As usual, the Navvy met all my expectations and it was good to catch up with old friends in a pleasant environment for drinking. Roll on their Spring fest.



Friday, September 16, 2016

The Corner opens this Saturday

Shortly before noon tomorrow I predict you will see a large but orderly queue forming outside this door.
Mallinsons' new taphouse, The Corner, opens at 12pm on Saturday, September 17 in the centre of Huddersfield.
The bar is situated on Market Walk across the street from the Nat West Bank and near Reeds Rains. 
It's less than a five-minute walk from Huddersfield Railway Station.
The name is apt as it's smack bang in the corner of an area known locally as Wappy Nick. As you enter the alleyway look for a green door and the tell-tale Mallinsons' symbol of Castle Hill on the first floor windows. 
Last night, Thursday, I was lucky to be invited to the trade launch.
The bar is a joint venture between Mallinsons' brewsters Tara & Elaine and former Sportsman landlady Sam Smith.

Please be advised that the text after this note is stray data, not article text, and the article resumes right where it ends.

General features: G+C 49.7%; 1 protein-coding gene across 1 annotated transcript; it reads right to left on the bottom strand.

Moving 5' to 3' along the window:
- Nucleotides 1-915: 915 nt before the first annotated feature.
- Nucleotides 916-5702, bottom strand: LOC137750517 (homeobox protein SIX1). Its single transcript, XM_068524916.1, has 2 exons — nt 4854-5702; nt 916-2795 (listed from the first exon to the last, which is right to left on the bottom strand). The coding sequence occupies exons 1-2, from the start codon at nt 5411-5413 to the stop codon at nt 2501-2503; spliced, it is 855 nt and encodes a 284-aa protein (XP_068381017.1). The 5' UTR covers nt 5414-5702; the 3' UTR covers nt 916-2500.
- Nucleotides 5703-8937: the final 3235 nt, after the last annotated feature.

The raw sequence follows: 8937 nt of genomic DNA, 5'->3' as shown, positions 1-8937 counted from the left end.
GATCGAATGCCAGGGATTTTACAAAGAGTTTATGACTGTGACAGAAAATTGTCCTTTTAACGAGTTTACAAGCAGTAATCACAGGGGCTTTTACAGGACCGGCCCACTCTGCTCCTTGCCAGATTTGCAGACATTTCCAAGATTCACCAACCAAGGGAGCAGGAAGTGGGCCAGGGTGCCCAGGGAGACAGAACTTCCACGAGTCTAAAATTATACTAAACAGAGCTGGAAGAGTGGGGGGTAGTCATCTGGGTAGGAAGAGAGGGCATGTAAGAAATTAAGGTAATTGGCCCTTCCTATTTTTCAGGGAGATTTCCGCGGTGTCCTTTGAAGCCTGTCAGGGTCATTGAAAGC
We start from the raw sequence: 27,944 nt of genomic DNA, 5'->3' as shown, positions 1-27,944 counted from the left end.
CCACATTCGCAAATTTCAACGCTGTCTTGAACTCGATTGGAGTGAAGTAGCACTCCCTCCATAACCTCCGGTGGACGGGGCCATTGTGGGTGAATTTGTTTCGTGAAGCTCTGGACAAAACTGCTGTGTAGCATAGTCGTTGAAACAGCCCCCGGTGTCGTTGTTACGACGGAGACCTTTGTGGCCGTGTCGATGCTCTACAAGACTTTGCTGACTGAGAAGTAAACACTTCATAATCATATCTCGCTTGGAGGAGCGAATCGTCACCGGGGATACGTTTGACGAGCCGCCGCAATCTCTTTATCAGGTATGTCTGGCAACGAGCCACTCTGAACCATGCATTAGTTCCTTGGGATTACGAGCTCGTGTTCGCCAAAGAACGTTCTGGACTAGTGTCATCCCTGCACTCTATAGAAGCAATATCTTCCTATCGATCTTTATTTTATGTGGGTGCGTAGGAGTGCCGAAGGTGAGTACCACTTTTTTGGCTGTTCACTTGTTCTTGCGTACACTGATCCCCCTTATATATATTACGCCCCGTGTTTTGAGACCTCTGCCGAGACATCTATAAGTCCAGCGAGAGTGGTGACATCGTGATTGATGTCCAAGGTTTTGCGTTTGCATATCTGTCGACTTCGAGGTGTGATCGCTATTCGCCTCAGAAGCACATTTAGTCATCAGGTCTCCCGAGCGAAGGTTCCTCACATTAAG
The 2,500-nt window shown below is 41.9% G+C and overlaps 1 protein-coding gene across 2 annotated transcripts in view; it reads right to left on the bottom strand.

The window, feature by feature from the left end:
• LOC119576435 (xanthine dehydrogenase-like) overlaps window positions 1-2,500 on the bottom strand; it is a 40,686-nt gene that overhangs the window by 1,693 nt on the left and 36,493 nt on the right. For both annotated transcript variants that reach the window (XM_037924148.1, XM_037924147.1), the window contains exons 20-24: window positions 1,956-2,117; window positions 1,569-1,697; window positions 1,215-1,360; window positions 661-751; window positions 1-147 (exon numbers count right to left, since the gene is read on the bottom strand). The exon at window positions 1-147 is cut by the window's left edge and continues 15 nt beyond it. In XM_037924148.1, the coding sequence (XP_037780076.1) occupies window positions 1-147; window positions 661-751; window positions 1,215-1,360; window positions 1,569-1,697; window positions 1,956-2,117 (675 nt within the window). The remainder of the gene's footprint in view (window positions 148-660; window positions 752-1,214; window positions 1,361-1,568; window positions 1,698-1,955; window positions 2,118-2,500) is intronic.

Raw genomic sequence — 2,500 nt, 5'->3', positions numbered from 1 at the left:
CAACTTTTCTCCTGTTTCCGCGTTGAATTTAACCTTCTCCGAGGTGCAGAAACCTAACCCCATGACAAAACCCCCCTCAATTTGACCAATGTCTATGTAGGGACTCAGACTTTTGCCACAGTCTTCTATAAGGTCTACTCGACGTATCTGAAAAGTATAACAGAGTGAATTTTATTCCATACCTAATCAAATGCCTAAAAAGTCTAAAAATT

But that true statement doesn't quite tell the full story as the fixtures and fittings all bear the stamp of friends and family who have all chipped in to make the The Corner what it is (more of which later).
From the outside it looks like a small place but don't be fooled as it is positively Tardis-like inside.
A short flight of stairs leads to the main bar where seven handpulls and ten keg lines sit. Mallinsons' beers will occupy two each of these, and may be a third handpull if they've got a mild on. Last night we were treated to Mallinsons' Wappy Nick, Mild Thing and Nelson Sauvin (all between £2.40 and £2.50 a pint) on handpull and Spruce Goose and Citra on keg.